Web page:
I also looked for research on the related but distinct question of using vitamin B6 to treat schizophrenia. If there were any clinically significant effect it should be easy to demonstrate in clinical trials. I found a few double-blind studies and they show two things: Vitamin B6 has no benefit on psychotic symptoms of schizophrenia, but it may have benefit for motor symptoms – specifically Tardive dyskinesia and Parkinsonism as a side effect of anti-psychotic medication. So B6 does not treat schizophrenia itself, but may reduce the motor side effects of medications used to treat schizophrenia. Perhaps this effect is what has led to anecdotal observations of improvements in schizophrenic patients from B6.

Hoffer, in his telling of the tale, has this revealing passage:

Since schizophrenic patients, most of whom had the factor in their urine, responded better when treated with vitamin B3, I concluded that any psychiatric disease, no matter what they were diagnosed clinically, might also do better with this vitamin. This was confirmed by a large series of open clinical studies. I will not term these studies anecdotal, which has become the politically correct term for denigrating any studies that are not double blind, since all clinical studies depend upon the history or herstory of patients and how they respond, i.e. upon anecdotes. The only difference is that in double blind studies the anecdotes are collected by physicians or others who are blinded by not knowing what treatment is being given. At least this is the theory of this type of procedure. In fact, the vast majority of these studies are so imperfectly blinded that few clinician or nurses have much difficulty deciding whether the patient was on placebo or something more active.

Worshippers of the double blind remind me of the emperor whose nakedness was seen only by a child not yet blinded by tradition. This report by Kraus is an excellent example of the type of anecdotal history which has contributed so much to medicine.

The denigration of double-blind studies and the holding up of anecdotal information as reliable is a sure sign of someone on the fringe, not wishing to listen to the scientific evidence but rather to pick the evidence they want to use because it better suits their theories. We have discussed the weaknesses of anecdotal information many times in the past. Anecdotes are overwhelmed by bias and uncontrolled factors. At best they can be used to generate hypotheses, but not to test them. We need double-blind studies to see if alleged effects are real. There is a kernel of truth in what Hoffer says in that not all studies reported as double-blind are reliable, and imperfect blinding can be a major, and often hidden, weakness of clinical trials. But he misses the point in his criticism.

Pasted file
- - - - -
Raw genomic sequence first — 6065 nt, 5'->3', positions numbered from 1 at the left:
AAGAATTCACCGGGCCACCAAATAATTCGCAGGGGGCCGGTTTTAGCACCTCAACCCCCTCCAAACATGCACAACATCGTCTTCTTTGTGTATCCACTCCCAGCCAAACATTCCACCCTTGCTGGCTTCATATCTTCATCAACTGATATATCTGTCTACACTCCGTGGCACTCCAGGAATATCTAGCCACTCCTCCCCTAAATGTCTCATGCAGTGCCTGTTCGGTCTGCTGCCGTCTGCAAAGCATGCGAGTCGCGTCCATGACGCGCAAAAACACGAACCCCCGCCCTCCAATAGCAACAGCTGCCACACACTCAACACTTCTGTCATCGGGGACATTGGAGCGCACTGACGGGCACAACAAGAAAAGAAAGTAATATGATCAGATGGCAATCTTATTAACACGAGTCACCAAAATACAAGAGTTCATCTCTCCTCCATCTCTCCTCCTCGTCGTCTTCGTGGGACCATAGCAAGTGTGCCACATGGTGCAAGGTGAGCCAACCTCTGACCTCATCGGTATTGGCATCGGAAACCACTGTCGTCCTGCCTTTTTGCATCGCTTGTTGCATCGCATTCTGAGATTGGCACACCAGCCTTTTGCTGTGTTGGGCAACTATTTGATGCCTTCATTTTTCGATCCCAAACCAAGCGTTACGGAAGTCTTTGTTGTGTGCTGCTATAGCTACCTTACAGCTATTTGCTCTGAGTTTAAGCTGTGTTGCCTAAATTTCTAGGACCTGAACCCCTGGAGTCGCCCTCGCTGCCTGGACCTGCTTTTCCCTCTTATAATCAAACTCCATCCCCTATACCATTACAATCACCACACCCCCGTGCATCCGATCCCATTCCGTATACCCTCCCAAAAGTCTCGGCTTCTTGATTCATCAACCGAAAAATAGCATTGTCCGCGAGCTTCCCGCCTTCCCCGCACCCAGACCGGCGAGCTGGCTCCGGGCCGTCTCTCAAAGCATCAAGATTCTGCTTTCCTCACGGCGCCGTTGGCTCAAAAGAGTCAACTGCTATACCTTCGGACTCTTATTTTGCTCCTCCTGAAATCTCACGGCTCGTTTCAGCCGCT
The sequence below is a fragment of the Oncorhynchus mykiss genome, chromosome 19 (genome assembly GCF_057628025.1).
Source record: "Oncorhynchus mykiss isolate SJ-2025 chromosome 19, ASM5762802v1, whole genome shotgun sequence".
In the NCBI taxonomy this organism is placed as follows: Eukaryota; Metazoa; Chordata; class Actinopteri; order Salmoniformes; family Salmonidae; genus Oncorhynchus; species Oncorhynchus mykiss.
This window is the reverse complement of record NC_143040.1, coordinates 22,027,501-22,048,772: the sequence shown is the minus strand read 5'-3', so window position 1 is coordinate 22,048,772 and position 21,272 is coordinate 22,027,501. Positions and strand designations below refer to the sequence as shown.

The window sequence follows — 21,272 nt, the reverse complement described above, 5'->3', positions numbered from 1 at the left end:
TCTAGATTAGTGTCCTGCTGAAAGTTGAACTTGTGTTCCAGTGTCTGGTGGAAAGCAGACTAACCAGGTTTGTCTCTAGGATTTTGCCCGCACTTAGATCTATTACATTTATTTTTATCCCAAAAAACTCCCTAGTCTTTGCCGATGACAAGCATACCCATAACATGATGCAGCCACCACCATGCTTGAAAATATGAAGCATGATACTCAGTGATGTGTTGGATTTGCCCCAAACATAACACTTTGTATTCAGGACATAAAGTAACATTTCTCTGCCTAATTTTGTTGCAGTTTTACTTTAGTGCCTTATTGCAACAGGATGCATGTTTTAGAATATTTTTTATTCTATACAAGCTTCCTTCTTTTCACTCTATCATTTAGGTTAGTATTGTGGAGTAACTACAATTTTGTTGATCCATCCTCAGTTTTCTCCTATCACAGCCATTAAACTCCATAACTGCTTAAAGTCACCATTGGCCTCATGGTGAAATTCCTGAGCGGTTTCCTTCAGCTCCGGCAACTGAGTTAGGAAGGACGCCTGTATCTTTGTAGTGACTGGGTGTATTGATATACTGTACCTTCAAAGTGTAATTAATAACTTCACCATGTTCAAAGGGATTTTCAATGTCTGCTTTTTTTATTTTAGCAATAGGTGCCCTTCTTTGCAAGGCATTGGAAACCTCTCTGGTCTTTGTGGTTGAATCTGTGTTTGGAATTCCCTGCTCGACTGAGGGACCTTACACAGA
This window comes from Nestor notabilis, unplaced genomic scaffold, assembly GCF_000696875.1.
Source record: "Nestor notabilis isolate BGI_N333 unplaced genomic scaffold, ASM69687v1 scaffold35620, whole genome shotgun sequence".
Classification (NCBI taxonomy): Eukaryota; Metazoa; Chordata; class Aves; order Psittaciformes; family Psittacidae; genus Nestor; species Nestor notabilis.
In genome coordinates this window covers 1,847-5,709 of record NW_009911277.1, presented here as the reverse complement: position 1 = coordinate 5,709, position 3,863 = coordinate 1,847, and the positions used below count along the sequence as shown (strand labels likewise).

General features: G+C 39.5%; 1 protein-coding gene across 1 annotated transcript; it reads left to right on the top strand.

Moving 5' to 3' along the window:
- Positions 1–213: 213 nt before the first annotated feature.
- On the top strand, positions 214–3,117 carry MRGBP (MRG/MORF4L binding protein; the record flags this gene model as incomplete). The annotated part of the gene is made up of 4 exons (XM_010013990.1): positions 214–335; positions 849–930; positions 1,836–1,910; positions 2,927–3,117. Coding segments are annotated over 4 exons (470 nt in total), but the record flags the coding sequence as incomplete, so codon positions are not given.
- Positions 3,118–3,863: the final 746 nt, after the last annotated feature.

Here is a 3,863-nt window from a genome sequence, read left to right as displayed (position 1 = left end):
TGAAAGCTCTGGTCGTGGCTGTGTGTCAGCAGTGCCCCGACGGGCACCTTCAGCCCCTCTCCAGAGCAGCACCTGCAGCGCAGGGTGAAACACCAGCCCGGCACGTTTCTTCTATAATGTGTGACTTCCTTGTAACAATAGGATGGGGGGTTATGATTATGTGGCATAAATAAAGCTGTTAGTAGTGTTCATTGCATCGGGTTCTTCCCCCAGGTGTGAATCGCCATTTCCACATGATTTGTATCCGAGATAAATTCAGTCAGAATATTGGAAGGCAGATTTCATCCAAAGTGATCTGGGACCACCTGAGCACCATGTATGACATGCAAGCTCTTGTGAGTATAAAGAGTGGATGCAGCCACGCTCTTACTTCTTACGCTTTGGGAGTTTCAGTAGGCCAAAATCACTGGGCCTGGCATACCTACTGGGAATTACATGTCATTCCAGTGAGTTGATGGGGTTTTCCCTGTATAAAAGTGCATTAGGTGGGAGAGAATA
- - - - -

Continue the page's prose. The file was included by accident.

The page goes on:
First I need to point out that the “only difference,” as Hoffer claims, is not that the physicians are blinded – the subjects are also blinded (hence double blind). This is critical to controlling for biasing effects. But also the point here is that while anecdotal reports were positive, well-controlled double blind studies of pyroluria (biochemically and clinically) were negative. You cannot explain this pattern of results with improper blinding. Improper blinding causes false positive results – not false negative results, so Hoffer’s objections make no sense. The better controlled studies were negative, that pattern strongly implies the null hypothesis, in this case that pyroluria does not exist as a legitimate entity and vitamin B6 is not an effective treatment for schizophrenia (although it may help reduce the motor side effects of medication).

The bigger picture here (as with psychomotor patterning) is that it is a fundamentally flawed and failed strategy to essentially take your ball and leave the playground when mainstream science does not support your theory. I guess this also depends on your goals. If your goal is to set up your own clinic and make money treating patients according to your own pet theories, then certainly you can follow the Doman and Delecato pathway. If your goal is to convince the world that your ideas are correct, however, this is the wrong path to take. If your goal is to find the truth and develop treatments that are actually effective and helpful for patients, this is also not the right path to take.

Hoffer has had 40 years to do more and more rigorous research, to produce the data that would convince even a skeptical mainstream scientific community that his ideas are correct. If he truly believes that he is right, then this is the path that would help the most patients by changing the standard of care. Rather, he formed his own fringe journal and fringe community where he can brood about the conspiracy of mainstream psychiatry and rail against the dogma of rigorous scientific research.

Posted in: Neuroscience/Mental Health